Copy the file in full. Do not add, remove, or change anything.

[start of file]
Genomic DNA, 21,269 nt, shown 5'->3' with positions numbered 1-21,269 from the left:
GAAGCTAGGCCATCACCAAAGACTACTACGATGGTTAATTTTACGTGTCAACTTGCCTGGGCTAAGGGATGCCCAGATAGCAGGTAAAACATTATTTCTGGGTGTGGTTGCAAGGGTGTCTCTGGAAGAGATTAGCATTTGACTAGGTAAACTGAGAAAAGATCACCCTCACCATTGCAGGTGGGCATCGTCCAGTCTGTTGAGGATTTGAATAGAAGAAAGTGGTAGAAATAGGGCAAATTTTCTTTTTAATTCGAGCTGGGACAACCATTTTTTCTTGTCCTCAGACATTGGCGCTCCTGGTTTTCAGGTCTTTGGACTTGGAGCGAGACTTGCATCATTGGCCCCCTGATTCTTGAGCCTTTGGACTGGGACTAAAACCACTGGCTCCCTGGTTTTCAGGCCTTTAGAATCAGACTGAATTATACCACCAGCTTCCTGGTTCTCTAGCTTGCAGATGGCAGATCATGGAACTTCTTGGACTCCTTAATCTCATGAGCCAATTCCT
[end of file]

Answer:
Genomic DNA, 21,269 nt, shown 5'->3' with positions numbered 1-21,269 from the left:
GAAGCTAGGCCATCACCAAAGACTACTACGATGGTTAATTTTACGTGTCAACTTGCCTGGGCTAAGGGATGCCCAGATAGCAGGTAAAACATTATTTCTGGGTGTGGTTGCAAGGGTGTCTCTGGAAGAGATTAGCATTTGACTAGGTAAACTGAGAAAAGATCACCCTCACCATTGCAGGTGGGCATCGTCCAGTCTGTTGAGGATTTGAATAGAAGAAAGTGGTAGAAATAGGGCAAATTTTCTTTTTAATTCGAGCTGGGACAACCATTTTTTCTTGTCCTCAGACATTGGCGCTCCTGGTTTTCAGGTCTTTGGACTTGGAGCGAGACTTGCATCATTGGCCCCCTGATTCTTGAGCCTTTGGACTGGGACTAAAACCACTGGCTCCCTGGTTTTCAGGCCTTTAGAATCAGACTGAATTATACCACCAGCTTCCTGGTTCTCTAGCTTGCAGATGGCAGATCATGGAACTTCTTGGACTCCTTAATCTCATGAGCCAATTCCT